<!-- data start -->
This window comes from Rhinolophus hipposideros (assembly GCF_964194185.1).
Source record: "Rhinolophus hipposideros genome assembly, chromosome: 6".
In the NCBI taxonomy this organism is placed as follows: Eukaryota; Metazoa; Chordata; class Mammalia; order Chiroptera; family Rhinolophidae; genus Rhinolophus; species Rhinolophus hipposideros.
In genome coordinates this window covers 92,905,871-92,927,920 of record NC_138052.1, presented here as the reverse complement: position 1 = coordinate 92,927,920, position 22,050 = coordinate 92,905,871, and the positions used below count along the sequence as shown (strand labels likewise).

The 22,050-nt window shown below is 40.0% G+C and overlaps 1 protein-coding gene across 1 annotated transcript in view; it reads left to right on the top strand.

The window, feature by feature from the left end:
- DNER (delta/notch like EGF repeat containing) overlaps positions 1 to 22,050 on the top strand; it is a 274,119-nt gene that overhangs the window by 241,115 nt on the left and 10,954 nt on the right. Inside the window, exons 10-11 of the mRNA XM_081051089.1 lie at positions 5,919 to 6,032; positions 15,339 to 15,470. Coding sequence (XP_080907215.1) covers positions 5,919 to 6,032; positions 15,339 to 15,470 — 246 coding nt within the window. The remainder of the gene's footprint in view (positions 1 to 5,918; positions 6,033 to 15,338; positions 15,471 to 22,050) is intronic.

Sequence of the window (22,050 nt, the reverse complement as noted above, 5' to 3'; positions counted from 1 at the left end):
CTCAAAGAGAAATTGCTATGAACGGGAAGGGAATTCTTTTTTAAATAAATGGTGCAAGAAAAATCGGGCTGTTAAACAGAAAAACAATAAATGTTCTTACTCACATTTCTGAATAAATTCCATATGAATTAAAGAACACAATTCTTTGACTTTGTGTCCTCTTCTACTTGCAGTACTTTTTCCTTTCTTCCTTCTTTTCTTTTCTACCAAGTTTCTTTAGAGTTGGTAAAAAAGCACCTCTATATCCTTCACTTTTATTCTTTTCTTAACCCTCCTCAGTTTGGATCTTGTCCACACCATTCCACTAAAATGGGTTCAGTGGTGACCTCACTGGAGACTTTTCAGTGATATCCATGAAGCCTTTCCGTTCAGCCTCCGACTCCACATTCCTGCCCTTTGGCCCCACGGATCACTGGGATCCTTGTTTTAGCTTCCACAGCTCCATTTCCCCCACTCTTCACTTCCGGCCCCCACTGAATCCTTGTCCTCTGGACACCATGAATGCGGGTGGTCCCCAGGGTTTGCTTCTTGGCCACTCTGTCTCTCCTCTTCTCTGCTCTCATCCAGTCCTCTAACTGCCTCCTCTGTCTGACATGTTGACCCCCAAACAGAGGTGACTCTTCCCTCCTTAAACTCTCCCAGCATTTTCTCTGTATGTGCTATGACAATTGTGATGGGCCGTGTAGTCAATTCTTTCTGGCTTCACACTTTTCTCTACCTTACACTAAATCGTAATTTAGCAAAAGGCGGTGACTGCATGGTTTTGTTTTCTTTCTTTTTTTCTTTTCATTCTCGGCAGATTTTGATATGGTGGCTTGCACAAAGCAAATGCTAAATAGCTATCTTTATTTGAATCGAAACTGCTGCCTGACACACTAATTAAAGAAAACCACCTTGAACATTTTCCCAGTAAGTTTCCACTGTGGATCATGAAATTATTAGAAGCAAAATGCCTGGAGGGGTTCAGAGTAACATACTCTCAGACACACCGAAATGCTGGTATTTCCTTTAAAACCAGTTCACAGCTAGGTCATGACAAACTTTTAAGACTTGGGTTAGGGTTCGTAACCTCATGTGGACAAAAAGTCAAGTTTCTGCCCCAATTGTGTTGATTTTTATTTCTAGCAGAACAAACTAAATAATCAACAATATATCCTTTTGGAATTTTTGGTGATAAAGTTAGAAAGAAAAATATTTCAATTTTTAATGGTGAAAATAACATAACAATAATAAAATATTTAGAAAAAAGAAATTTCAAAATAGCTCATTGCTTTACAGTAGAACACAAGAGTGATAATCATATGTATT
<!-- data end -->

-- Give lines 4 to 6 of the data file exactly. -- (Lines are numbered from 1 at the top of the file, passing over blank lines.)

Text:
In genome coordinates this window covers 92,905,871-92,927,920 of record NC_138052.1, presented here as the reverse complement: position 1 = coordinate 92,927,920, position 22,050 = coordinate 92,905,871, and the positions used below count along the sequence as shown (strand labels likewise).

The 22,050-nt window shown below is 40.0% G+C and overlaps 1 protein-coding gene across 1 annotated transcript in view; it reads left to right on the top strand.

The window, feature by feature from the left end: